Art Wilmes and Oliver Askew

“It begins with character.”

Those were the first words from Art Wilmes, founder of Rising Star Racing, when asked what he looks for in adding potential candidates to his program.

The unique racing support system is structured to focus on talented young American drivers who are presentable to media and sponsors and in need of financial resources to help further their careers. Founded in 2013 by Wilmes, Rising Star Racing pairs its young talent with teams and corporate sponsors. An initial driver class that began as three – Josef Newgarden, Spencer Pigot and Neil Alberico – became four in May with the addition of Oliver Askew.

Newgarden captured four wins en route to the Verizon IndyCar Series championship this season with Team Penske. Pigot was confirmed for a full-time ride with Ed Carpenter Racing in 2018 following two years in a part-time role.

Alberico continued to show improvement with a pair of podiums in Indy Lights presented by Cooper Tires, the top step of the Mazda Road to Indy. Askew (shown above with Wilmes at the 2017 MRTI awards banquet) claimed the title in the development ladder’s first rung, the Cooper Tires USF2000 Championship powered by Mazda.

Wilmes said there is a bond among the RSR drivers that has been there since its inception and aided the group’s success.

“What struck me foremost in the first couple of years was how much the drivers considered RSR to be a family,” said Wilmes. “One strives for that principle to take hold, but it was pleasing how the principle emerged organically – much like the (organization’s) star logo on the front of the helmet. 

“The drivers decided that was how they wanted to identify themselves and their racing family.  With such a strong base of character, one can accomplish great things.”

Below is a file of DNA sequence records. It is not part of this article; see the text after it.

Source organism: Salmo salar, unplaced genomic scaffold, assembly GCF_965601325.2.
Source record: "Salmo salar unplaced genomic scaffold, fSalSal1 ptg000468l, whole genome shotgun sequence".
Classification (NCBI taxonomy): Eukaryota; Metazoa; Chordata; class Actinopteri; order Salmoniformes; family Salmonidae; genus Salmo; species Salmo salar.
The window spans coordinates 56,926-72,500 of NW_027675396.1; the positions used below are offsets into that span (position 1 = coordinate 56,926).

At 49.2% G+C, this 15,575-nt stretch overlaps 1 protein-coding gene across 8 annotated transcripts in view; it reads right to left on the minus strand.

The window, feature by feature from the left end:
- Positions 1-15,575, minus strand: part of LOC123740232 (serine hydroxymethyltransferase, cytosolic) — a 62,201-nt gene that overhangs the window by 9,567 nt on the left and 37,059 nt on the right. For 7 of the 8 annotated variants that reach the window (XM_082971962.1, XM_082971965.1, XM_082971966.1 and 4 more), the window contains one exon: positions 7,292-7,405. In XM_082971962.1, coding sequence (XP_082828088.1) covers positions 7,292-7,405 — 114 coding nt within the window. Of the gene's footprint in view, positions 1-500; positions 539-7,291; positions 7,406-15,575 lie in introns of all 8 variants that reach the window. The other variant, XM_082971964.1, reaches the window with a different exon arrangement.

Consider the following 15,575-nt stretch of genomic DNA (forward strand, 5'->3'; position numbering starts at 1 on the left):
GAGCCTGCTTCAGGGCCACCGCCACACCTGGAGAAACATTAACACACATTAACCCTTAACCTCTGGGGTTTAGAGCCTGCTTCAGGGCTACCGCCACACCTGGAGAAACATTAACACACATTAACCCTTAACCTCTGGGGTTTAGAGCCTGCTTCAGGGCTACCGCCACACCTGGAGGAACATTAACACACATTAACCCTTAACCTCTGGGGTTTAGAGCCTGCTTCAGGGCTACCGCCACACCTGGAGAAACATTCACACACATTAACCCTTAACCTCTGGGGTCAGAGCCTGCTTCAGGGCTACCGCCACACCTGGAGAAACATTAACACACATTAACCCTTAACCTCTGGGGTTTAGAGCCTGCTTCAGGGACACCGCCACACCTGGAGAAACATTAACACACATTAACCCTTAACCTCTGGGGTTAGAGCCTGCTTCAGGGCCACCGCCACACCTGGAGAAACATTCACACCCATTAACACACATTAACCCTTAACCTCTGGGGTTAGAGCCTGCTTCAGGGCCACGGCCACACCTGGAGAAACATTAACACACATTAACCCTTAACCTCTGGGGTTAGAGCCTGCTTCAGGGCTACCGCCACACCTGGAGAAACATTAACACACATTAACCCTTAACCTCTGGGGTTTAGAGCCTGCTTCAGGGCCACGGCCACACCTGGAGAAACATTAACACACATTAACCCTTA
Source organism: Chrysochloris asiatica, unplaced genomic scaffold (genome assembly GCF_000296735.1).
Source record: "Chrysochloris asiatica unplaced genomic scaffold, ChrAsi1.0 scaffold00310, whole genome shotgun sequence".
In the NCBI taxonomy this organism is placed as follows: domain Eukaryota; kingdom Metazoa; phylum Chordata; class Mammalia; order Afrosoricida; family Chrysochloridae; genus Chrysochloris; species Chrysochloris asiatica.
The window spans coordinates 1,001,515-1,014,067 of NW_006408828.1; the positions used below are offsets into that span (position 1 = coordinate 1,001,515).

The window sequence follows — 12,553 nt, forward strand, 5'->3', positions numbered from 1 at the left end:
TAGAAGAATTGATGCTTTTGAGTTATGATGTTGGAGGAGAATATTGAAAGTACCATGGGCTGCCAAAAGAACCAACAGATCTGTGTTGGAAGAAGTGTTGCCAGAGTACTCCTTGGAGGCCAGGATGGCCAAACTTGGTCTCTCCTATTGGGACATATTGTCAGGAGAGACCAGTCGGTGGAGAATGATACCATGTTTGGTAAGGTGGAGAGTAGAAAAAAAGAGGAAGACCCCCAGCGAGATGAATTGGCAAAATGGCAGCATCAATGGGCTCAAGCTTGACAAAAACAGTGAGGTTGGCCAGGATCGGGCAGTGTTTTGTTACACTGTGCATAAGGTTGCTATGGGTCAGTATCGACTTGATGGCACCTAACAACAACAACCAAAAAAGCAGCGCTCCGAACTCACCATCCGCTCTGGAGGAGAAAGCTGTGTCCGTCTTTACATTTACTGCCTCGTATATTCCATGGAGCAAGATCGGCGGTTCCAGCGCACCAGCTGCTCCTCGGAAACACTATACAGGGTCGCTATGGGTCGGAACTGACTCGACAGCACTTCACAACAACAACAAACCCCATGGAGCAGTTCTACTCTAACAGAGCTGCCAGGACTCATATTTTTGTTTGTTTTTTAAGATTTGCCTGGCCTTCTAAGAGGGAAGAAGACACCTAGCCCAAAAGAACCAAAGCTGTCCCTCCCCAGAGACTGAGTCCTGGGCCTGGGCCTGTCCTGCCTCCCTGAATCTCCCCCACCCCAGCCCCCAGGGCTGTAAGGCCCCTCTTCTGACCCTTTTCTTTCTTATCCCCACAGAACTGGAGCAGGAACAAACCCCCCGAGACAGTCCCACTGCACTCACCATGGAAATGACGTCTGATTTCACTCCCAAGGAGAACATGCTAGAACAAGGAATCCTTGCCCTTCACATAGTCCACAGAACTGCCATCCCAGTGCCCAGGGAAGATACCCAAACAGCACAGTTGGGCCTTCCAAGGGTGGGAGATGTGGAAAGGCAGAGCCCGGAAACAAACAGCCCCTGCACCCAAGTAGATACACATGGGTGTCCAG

Newgarden, the 2011 Indy Lights champion who has competed in the Verizon IndyCar Series the past six seasons, has been viewed as an ambassador for the program. The 26-year-old from Tennessee humbly stated that it’s his RSR teammates who have been far greater impacted.

“I wish there were more programs like Rising Star Racing,” Newgarden said. “They help a lot. They help specifically young American talent that wants to hopefully drive Indy cars one day, so it’s geared more towards open-wheel racers.

“Racing is such a different sport than any other, in that money and opportunity are so much more difficult to attain, that we need groups like Rising Star Racing help the talent of the sport make it to the top and at least have those opportunities to try and make it to the top.”

If Newgarden is the ambassador, Pigot would be the poster child. The 24-year-old Floridian has been with Rising Star Racing while successfully running up the MRTI ladder and into the Verizon IndyCar Series.

“RSR has done a lot for me and a lot for some of the other guys within the program,” said Pigot, whose 24 race wins across all three MRTI levels are the most all time, including six victories in his 2015 Indy Lights championship season.